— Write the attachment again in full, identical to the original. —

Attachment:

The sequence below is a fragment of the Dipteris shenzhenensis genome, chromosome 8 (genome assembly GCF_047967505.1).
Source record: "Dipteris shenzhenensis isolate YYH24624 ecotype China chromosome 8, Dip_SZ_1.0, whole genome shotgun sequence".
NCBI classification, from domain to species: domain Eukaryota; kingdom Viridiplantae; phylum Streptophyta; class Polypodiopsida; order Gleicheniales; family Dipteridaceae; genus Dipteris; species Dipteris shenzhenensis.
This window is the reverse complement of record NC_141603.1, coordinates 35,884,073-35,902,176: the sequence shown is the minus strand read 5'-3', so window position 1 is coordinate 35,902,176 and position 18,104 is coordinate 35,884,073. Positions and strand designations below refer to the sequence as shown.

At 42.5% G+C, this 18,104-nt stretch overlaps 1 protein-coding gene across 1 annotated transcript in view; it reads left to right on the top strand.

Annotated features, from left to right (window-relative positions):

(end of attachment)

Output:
The sequence below is a fragment of the Dipteris shenzhenensis genome, chromosome 8 (genome assembly GCF_047967505.1).
Source record: "Dipteris shenzhenensis isolate YYH24624 ecotype China chromosome 8, Dip_SZ_1.0, whole genome shotgun sequence".
NCBI classification, from domain to species: domain Eukaryota; kingdom Viridiplantae; phylum Streptophyta; class Polypodiopsida; order Gleicheniales; family Dipteridaceae; genus Dipteris; species Dipteris shenzhenensis.
This window is the reverse complement of record NC_141603.1, coordinates 35,884,073-35,902,176: the sequence shown is the minus strand read 5'-3', so window position 1 is coordinate 35,902,176 and position 18,104 is coordinate 35,884,073. Positions and strand designations below refer to the sequence as shown.

At 42.5% G+C, this 18,104-nt stretch overlaps 1 protein-coding gene across 1 annotated transcript in view; it reads left to right on the top strand.

Annotated features, from left to right (window-relative positions):